29. The incident report and the medical evaluation offer conflicting information
  30. The claimant refuses or delays treatment to diagnose the injury
  31. The claimant misses physical therapy, occupational therapy or other medical appointments
  32. The claimant provides a telephone number but doesn’t live at the address associated with it A variation of this is the “message phone,” where the message taker is evasive or ambiguous when asked about the claimant.
  33. The claimant provides his friends, parents or other family members address or a hotel or post office box in other words the claimant is hiding.
  34. The claimant’s family doesn’t know anything about the claim or they are extremely helpful to the point of the information sounding rehearsed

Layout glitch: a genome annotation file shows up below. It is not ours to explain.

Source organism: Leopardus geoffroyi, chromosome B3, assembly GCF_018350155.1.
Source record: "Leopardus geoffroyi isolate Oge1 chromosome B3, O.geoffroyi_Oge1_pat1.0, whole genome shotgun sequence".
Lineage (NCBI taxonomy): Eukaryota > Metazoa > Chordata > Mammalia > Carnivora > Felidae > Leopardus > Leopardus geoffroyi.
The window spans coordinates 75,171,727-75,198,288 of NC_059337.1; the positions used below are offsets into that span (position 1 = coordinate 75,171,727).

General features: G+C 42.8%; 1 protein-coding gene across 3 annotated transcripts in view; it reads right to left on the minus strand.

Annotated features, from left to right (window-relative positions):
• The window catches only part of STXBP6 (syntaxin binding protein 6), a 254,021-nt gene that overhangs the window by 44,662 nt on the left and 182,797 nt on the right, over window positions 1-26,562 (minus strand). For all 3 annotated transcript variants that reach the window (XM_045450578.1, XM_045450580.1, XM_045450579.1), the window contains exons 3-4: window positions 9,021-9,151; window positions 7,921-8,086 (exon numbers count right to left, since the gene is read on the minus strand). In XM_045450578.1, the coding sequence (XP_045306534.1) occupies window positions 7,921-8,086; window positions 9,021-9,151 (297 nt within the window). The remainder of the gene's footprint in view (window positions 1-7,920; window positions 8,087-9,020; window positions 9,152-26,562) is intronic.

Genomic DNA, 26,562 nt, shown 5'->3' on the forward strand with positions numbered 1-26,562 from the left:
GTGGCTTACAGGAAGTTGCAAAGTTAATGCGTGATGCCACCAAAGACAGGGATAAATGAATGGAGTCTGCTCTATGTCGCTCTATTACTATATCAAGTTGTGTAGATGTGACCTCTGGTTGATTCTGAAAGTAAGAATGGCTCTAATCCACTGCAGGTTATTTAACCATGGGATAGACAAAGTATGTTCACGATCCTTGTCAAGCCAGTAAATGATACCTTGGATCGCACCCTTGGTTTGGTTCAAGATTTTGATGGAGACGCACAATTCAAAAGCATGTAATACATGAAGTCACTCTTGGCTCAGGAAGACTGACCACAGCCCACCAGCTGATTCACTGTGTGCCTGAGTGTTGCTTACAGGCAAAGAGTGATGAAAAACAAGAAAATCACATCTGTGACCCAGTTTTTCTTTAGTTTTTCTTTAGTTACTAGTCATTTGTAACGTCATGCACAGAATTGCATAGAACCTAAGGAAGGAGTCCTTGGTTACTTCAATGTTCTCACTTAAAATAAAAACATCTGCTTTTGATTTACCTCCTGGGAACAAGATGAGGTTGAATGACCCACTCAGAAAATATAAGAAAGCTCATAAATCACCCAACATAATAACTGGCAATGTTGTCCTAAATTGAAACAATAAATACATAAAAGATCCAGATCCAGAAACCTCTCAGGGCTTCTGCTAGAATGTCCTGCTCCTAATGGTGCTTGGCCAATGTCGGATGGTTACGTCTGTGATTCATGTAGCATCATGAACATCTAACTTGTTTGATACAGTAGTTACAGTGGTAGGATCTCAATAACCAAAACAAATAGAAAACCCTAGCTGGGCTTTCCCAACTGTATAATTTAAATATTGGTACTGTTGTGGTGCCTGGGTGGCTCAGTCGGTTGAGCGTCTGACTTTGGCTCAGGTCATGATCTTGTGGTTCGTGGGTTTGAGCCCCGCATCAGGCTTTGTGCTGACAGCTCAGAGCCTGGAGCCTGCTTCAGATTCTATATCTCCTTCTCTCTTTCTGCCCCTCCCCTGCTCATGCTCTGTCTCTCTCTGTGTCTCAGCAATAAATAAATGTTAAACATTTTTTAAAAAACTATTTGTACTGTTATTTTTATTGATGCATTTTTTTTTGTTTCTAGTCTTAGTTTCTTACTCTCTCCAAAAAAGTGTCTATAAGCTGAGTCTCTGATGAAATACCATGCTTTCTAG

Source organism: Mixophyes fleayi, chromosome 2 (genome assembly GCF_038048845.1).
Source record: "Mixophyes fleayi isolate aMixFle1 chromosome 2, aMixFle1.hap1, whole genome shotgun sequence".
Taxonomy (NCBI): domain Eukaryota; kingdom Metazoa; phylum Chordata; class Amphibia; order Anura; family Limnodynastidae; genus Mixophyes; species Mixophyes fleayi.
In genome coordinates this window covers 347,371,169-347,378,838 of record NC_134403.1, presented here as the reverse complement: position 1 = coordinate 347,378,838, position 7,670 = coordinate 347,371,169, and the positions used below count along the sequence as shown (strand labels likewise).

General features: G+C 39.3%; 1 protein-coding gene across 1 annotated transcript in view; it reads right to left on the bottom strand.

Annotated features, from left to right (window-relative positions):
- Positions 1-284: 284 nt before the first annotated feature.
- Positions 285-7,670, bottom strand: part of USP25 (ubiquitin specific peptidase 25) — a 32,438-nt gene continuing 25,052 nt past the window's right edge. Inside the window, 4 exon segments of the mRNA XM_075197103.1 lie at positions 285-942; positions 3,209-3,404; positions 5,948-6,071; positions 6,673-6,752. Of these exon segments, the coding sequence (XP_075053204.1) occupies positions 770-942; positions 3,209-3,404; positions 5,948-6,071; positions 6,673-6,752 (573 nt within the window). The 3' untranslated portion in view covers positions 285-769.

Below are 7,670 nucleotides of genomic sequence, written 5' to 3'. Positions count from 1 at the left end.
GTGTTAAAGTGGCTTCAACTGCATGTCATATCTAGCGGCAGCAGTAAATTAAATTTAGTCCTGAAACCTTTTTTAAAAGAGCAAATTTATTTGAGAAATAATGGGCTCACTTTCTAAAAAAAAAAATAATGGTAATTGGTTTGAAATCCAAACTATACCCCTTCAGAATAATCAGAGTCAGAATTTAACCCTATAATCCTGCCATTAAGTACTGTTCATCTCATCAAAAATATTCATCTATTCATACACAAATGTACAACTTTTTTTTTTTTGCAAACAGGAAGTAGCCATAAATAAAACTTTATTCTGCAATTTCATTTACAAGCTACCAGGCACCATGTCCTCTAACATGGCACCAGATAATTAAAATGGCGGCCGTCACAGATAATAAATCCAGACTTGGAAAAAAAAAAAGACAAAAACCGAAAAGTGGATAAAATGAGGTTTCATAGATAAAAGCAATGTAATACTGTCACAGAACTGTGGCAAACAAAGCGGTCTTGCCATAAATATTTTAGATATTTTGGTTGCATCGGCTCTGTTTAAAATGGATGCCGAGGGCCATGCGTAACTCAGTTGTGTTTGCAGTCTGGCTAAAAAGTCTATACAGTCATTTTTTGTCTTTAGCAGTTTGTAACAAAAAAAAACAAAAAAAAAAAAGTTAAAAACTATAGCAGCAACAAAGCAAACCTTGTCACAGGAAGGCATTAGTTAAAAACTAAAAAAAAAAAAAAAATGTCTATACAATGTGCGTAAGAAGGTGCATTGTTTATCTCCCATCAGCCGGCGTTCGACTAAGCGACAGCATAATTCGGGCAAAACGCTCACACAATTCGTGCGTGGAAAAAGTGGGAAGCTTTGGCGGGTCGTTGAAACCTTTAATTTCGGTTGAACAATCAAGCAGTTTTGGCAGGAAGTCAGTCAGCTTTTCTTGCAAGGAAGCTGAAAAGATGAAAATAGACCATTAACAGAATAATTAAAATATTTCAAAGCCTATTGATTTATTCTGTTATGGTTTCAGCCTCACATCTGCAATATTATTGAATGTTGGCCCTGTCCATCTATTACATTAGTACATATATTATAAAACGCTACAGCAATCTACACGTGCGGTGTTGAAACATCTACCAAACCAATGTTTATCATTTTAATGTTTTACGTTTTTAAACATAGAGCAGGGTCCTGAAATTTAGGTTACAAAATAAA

35. The claimant is going through a divorce
  36. The claimant is going through a child custody battle
  37. The claimant is having financial difficulties
  38. Tips or anonymous information from relatives or neighbors suggest that the claimant’s injuries are exaggerated or not legitimate
  39. The claimant’s lifestyle is incompatible with his known income These types of claimants have their fingers in all kinds of pies and are usually very active.
  40. The claimant’s family members are on workers’ comp or have a history of claims or lawsuits A family that “claims” together stays together.
  41. The claimant’s injuries are subjective This involves soft-tissue injuries, phantom pain, emotional injuries, etc.
  42. The claimant changes physicians frequently This occurs when the physician releases the claimant to return to work or when his diagnoses is at odds with the claimant’s assertions.
  43. The claimant is healthy, tanned or sunburned. The claimant is obviously involved in outside activities.